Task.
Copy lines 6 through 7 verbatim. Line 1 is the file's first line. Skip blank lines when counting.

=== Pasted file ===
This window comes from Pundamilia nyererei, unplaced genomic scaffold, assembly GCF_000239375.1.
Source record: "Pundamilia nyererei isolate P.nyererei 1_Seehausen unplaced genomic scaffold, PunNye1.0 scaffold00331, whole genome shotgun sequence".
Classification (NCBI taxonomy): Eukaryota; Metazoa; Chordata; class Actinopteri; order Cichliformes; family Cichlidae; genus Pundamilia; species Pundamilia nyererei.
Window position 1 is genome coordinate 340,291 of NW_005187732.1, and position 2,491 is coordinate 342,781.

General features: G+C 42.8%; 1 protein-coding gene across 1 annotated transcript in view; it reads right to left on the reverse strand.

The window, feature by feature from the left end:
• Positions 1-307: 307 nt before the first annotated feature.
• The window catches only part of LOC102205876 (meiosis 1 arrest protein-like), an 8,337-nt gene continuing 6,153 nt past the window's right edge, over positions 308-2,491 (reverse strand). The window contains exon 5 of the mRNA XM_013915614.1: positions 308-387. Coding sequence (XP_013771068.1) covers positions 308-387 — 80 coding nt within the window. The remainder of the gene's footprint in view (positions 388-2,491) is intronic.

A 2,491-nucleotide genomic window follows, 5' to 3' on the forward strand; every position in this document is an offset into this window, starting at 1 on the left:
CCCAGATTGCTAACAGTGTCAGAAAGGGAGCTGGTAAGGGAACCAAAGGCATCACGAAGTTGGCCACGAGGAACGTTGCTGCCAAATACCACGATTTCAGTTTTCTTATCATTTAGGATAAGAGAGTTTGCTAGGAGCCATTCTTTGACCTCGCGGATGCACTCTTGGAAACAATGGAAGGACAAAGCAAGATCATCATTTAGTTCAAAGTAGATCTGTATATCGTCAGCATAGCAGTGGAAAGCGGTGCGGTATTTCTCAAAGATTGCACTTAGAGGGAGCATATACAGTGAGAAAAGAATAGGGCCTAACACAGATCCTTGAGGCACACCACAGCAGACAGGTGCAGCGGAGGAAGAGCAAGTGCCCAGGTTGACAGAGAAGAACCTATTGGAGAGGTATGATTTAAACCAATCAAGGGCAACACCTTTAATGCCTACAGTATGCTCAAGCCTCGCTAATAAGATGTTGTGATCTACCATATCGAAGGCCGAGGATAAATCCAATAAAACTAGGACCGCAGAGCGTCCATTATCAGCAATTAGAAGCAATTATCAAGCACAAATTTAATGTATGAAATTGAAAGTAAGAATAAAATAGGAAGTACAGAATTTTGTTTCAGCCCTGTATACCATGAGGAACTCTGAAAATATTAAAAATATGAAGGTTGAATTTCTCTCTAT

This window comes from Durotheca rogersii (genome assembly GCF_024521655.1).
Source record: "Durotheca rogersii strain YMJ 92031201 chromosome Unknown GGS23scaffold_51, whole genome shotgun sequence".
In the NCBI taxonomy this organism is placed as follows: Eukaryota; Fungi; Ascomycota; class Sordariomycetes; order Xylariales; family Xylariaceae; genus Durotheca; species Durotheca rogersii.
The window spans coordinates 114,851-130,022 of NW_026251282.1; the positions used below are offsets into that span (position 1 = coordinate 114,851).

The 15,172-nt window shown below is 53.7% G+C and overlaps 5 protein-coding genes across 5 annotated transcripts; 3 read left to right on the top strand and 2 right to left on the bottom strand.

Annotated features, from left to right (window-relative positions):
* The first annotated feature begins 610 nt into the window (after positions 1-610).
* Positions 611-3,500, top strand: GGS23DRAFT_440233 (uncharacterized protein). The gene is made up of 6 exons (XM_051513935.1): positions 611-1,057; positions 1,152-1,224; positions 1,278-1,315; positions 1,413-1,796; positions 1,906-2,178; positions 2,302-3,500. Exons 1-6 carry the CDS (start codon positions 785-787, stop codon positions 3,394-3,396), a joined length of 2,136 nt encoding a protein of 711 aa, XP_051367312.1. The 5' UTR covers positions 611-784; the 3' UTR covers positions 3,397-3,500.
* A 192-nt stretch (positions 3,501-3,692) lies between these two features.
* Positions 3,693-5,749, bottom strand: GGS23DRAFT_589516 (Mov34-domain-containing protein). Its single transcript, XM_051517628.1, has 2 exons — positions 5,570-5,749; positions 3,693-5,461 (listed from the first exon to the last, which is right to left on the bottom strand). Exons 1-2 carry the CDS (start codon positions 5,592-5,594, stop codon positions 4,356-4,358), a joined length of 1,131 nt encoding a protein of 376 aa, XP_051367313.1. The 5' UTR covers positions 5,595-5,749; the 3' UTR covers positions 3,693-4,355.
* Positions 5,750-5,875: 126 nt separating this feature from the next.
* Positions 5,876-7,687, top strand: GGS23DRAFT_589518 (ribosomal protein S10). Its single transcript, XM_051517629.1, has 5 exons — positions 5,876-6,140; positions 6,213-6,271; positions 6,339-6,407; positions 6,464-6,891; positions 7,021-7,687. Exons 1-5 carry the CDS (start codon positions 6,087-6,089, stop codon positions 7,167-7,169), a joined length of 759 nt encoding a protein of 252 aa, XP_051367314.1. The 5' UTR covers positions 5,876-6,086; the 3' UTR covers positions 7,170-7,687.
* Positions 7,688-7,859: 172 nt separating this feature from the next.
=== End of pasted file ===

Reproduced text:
The window, feature by feature from the left end:
• Positions 1-307: 307 nt before the first annotated feature.